Magnetic resonance imaging (MRI) uses magnetic fields and radio waves to diagnose diseases and injury of soft tissue. It is the most sensitive test for brain and spinal cord diseases and injuries since it can show even the most subtle abnormalities. When placed in the MRI unit, the atoms comprising soft tissue align with the magnetic field. The radio waves pulsed into the field then alter the atoms causing signals to be released and transmitted to a computer. The signals will increase in abnormal tissue and will show up as either very white or very dark areas in the computer image.
MRI is most commonly used for diagnosing abnormalities of the brain, spinal cord, and musculoskeletal system.
The MRI service consists of a Universal Medical Systems VetMR scanner that is linked to the hospital's picture archiving and retrieval system (PACS).
Small animal patients requiring such special procedures as angiography, venography, or cardiac fluoroscopy are put under general anesthesia and their studies are done on the digital fluoroscopic unit. Digital images are acquired at a rate of 1-8 frames per second and are printed on laser film. Special features for vascular studies include subtraction, road mapping, and edge enhancement. This fluoroscopic unit is also used for myelography, contrast GI tract studies, and small animal general diagnostic imaging.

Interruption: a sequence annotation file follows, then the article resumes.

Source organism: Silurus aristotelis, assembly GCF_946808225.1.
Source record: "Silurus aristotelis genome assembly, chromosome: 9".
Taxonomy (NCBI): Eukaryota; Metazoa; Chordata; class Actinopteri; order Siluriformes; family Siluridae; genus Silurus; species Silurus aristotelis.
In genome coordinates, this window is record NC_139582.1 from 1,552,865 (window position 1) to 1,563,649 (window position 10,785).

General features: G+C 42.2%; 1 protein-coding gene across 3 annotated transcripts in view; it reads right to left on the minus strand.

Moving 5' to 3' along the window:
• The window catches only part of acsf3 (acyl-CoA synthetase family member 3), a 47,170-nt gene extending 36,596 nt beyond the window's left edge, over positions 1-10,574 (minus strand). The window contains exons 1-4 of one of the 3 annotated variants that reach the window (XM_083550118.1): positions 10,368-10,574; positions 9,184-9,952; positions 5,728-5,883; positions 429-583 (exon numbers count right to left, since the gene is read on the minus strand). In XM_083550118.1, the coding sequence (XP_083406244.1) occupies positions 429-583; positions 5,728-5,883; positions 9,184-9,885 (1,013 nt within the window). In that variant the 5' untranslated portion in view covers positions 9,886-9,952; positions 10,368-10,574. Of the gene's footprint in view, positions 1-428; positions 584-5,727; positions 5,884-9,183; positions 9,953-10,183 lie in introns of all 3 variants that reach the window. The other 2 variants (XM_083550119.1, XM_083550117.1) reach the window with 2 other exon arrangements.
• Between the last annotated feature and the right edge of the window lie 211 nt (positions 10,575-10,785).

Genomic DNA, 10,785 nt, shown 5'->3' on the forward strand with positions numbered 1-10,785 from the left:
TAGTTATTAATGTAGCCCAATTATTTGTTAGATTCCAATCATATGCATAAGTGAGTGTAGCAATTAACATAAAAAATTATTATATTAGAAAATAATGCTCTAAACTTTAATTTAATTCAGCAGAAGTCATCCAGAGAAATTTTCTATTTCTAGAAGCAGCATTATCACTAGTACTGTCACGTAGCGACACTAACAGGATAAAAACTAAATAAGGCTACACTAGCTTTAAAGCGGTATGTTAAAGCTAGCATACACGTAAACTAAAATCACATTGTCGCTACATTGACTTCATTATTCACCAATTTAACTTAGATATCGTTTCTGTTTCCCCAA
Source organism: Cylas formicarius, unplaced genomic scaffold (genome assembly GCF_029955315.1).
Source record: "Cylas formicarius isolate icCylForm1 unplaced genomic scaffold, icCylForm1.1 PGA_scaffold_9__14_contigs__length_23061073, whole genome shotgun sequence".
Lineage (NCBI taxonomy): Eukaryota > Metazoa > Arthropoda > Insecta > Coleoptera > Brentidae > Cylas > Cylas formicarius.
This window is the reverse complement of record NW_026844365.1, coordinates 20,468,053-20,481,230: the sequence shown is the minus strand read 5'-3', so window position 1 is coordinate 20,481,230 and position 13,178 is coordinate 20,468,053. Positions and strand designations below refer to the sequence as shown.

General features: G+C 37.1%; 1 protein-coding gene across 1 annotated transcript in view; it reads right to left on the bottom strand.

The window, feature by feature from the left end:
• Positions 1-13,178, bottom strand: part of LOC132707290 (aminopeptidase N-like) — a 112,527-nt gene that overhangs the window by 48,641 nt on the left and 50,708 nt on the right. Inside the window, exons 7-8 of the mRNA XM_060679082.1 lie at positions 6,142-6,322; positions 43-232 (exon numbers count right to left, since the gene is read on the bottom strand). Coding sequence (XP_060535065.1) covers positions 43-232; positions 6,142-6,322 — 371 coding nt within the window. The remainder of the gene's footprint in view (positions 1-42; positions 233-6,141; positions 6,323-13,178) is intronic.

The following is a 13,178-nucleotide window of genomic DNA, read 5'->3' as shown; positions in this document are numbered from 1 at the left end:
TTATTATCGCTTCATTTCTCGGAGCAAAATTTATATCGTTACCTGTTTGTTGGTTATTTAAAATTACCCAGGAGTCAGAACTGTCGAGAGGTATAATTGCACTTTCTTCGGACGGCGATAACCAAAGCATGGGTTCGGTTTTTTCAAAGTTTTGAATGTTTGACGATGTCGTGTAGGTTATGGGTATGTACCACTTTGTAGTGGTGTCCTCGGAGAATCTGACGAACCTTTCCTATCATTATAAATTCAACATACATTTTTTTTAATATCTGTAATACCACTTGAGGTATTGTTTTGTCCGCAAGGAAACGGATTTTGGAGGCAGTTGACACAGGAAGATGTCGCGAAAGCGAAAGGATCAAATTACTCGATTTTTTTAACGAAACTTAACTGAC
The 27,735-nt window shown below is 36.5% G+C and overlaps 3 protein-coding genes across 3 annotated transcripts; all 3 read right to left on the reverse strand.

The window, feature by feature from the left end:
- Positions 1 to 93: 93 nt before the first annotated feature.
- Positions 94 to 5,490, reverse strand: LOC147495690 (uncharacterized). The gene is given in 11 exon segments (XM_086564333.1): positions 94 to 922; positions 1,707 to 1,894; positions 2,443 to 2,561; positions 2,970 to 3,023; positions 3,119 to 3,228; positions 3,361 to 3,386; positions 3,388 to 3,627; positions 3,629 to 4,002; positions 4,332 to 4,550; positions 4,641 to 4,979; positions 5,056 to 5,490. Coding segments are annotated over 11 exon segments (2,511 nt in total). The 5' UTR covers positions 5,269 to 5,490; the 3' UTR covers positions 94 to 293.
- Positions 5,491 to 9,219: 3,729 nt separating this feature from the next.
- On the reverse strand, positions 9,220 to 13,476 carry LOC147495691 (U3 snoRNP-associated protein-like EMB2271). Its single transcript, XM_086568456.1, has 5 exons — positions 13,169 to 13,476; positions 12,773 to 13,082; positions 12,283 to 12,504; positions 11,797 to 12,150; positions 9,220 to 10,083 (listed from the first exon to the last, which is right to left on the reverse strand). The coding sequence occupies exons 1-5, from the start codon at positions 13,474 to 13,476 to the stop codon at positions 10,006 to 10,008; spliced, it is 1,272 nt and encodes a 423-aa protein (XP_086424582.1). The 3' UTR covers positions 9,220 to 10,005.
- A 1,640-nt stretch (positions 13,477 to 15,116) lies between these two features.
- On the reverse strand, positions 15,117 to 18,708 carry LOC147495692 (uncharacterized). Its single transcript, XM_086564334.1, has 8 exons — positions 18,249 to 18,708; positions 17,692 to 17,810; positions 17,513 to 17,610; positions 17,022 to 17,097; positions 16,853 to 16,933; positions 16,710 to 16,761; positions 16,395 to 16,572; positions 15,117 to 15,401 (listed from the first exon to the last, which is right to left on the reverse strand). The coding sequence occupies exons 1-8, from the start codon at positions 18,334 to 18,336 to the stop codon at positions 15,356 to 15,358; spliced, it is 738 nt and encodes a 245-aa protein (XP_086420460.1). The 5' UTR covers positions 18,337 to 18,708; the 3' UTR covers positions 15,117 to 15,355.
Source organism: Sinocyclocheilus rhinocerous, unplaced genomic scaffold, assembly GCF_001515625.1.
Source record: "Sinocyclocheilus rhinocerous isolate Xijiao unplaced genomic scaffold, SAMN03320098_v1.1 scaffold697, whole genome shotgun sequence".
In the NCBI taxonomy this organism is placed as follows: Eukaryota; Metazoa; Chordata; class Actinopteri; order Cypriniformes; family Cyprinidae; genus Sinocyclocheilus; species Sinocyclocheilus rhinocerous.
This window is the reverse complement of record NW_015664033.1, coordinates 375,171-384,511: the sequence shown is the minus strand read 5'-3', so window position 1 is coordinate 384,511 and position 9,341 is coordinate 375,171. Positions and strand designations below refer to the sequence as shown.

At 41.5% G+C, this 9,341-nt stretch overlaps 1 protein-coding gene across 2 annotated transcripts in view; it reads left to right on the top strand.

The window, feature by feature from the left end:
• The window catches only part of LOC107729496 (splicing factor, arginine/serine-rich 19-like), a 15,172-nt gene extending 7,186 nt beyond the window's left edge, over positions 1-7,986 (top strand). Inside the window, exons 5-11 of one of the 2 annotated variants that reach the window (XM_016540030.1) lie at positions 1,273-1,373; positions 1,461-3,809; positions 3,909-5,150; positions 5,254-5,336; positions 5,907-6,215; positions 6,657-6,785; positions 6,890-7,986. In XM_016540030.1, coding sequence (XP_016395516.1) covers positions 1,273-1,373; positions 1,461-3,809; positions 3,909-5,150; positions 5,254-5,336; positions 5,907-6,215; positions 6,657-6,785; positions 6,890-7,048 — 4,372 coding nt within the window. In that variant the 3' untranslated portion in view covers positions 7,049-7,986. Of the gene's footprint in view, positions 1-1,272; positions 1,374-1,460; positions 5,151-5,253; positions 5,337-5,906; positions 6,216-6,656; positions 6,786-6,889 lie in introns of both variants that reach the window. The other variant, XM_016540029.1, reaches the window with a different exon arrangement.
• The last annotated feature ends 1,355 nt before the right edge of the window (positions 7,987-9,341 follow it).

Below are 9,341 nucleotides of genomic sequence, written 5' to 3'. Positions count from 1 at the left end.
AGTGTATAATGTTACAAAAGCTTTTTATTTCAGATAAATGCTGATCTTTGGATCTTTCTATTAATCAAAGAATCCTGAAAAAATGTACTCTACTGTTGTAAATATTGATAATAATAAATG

Nuclear medicine service offers bone, renal GFR, thyroid, liver/spleen, hepatobiliary, lung, brain, and portal scans for small animal patients. Bone scans are the primary nuclear medicine scan requested for large animal patients. The gamma camera is mounted on a stacker crane assembly to allow easy movement for both small and large animal patient scanning positions.
The Large Animal radiographic room has two x-ray tubes, one free floating and one attached to a chest bucky with automatic exposure control. Radiographs of the head, neck, spine, thorax, pelvis, and extremities are easily attainable. Both tubes will descend to the floor to allow standing radiographs of the lower extremity to be taken.